Saturday, 2 August 2014

The Liquid Staff


he first time a placed a martial arts staff in my hands, I thought the weapon was heavy and clunky. Trying to imitate a monk in an old Shaw Brothers Kung Fu movie, I swung it around – and promptly hit myself in the shin.

Pain sometimes opens doors.  I told myself: “Relax…and learn from someone who knows.” And that’s what I did.

My early work with a staff involved basic striking, thrusting and blocking. Usually the striking amounted to using one end only, like an elongated version of “whack-a-mole”. Meanwhile, I managed to reach new levels of stiffness in thought, rigidity and execution.

When Chau Sifu taught me his first staff form, I learned an important point that went well beyond martial arts practise: each weapon has its own “personality”. If you grip too hard, you choke off its life; if your hands are too loose, you share none of your energy with it, and the weapon just falls away.

At the risk of sounding maudlin, learning to acquire that sort of special balance can also work in all sorts of relationships –with the objects around you, and - especially - with the people in our lives. Let them be themselves, let their voices ring out, and share your energy with them.


Later, working on the Shepherd’s Staff, I discovered that moving with a staff requires a constant change of balance. You don’t just grip and swing: the grip is mobile, exquisitely fine, and plays along the entire length of the weapon, constantly adjusting.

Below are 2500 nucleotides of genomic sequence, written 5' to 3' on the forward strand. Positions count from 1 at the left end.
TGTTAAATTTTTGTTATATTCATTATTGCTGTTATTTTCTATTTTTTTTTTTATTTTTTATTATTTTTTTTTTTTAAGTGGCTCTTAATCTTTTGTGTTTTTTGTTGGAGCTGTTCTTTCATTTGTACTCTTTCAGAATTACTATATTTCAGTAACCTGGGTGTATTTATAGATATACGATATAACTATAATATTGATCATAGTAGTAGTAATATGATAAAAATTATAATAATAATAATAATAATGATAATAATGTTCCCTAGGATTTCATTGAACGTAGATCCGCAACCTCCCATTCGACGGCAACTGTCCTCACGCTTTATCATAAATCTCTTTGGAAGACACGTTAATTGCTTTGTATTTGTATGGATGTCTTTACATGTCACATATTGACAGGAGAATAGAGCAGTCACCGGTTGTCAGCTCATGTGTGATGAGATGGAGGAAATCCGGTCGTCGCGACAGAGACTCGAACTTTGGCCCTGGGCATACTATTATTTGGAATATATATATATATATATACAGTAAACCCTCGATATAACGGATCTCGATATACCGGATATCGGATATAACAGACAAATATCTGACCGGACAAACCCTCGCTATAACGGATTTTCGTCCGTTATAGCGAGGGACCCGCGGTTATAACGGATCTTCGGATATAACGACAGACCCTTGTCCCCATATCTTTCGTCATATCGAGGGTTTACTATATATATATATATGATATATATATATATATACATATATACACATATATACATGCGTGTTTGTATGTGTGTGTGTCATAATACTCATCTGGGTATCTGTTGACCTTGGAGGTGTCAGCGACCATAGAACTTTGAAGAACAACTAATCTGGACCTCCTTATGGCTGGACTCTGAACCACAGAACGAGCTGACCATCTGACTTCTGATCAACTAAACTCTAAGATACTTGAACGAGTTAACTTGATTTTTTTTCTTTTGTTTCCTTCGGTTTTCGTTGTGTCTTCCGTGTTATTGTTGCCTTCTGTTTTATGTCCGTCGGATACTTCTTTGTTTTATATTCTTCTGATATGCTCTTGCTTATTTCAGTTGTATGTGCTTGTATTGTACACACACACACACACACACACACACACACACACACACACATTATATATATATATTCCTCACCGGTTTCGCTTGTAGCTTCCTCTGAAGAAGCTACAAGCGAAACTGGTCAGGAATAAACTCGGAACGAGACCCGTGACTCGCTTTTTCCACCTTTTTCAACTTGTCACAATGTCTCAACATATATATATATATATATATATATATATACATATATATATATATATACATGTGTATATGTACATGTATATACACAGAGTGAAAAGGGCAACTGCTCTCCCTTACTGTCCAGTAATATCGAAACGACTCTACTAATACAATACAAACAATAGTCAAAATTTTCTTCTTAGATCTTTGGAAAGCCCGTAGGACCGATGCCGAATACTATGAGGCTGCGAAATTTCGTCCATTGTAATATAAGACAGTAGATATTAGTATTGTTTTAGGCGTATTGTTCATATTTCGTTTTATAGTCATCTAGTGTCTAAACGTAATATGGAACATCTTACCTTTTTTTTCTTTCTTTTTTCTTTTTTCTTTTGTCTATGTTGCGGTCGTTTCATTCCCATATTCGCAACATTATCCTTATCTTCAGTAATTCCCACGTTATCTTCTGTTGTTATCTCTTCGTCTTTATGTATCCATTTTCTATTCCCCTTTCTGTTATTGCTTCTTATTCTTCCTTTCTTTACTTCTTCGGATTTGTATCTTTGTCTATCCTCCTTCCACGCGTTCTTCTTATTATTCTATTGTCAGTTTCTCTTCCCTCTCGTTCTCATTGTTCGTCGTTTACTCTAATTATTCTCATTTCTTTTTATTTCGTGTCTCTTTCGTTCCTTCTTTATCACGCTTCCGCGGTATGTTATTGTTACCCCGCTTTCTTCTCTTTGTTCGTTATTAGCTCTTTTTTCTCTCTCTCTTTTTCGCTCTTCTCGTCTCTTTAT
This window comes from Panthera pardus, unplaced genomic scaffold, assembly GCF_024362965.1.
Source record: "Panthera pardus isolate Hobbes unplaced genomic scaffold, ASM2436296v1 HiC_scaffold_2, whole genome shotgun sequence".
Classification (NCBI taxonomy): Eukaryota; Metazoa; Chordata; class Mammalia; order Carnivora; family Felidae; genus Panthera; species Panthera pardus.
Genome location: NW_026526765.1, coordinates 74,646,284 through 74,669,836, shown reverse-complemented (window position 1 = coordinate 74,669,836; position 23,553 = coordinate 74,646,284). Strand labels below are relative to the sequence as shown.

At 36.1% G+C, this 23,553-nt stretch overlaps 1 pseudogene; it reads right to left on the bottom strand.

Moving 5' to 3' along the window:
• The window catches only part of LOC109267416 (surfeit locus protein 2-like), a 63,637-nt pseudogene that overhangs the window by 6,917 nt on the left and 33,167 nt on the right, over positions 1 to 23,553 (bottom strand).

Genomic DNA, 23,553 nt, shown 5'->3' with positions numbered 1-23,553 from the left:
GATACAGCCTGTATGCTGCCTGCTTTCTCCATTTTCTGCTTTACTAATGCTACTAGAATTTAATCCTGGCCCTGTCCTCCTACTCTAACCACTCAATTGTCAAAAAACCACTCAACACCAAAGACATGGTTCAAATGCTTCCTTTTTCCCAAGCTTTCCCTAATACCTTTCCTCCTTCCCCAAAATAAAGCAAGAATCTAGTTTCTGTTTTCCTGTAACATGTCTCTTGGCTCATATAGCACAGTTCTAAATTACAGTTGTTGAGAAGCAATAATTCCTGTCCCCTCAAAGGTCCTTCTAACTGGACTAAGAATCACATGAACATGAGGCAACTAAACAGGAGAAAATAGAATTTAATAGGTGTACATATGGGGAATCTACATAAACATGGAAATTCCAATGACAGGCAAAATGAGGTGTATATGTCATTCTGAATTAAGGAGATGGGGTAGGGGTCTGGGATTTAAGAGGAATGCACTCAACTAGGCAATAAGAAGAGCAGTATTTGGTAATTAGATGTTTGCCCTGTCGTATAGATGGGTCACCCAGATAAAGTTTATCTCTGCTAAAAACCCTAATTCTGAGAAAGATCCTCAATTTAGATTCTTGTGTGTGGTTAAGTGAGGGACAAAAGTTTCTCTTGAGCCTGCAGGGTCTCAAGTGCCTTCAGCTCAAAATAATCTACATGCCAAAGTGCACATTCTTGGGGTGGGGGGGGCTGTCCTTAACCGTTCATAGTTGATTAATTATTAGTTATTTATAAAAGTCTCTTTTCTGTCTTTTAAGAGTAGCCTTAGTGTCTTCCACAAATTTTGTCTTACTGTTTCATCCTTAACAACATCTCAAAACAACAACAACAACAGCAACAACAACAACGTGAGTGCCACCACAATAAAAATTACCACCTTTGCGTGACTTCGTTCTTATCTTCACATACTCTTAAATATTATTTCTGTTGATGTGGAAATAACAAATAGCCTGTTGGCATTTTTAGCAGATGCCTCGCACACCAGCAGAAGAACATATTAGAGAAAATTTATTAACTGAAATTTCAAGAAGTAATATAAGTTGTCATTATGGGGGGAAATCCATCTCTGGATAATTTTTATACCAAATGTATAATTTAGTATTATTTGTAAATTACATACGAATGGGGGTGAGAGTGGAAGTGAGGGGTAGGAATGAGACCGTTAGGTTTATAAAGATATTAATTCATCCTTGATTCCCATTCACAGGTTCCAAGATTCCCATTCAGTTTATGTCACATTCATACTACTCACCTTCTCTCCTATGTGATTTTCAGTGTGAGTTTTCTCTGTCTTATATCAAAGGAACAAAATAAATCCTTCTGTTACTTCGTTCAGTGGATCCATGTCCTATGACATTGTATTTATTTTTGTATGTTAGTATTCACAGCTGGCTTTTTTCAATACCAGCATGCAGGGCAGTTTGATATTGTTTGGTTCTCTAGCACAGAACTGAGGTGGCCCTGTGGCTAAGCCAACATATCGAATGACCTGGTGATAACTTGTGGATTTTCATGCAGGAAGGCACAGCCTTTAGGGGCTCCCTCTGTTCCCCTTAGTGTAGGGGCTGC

With the Monkey Stick, I discovered that the staff can become very fluid, like a chain whip. Gone was the idea that you could strike only with one end, or at best with both ends. Every inch of the stick became alive to fighting 360 degrees. I found as well that staff fighting wasn't restricted to long or medium range techniques - the close quarter aspects of staff fighting are almost limitless.

The knowledge - an the methods to access that knowledge -  resides in all the Kung Fu staff sets. Or in the Okinawan Bo Kata. Or in the patterns and forms of any martial art that you practise.


Next, I linked the staff to “internal” martial arts.

“Here’s where you lose me,” I hear the Karate practitioner sigh. “I don’t practise Tai Chi.” Well, I found Okinawan Bo work to be full of internal movement, both of the physical  and chi-related kind. In fact, the Kata Tokumine No Kon, taught me a lot about Fa Jin (explosive force) using the staff.

Here are some suggestions for personal practise –

1.     Hold the staff horizontally in front of you (the staff is parallel to the floor). Use a relaxed grip, in fact, relax all along both arms, and allow the arms and staff to “melt” into one another. Make sure also to relax the shoulders.

2.    Begin rolling the elbows in a downward circle, right… though you were playing gently in the water. Notice how, in a sense, the staff begins to actually feel like water.

3.    Begin stepping slowly forward, then backward. Don’t use a deep stance; remain natural and comfortable.

4.    Now begin turning 45 degrees to the right, then the left. Stay relaxed. Notice how you’re starting to play out toward all directions. In a sense, the staff and you and your environment are now one.

5.    Notice too, how every inch of the staff can strike out anywhere in large – or small – fluid motions.

Try this routine with any of the staff postures that you already know – or are currently learning. The circling motion doesn’t have to be forward and downward; if you hold the staff in a vertical position, for example, you can practise clockwise and counter-clockwise circling.

Martial arts training is a laboratory where you experiment with the sharpening of your senses, with different states of mind, with objects around you in the world. Touch the staff, the staff responds. Grip it properly, and it sings.

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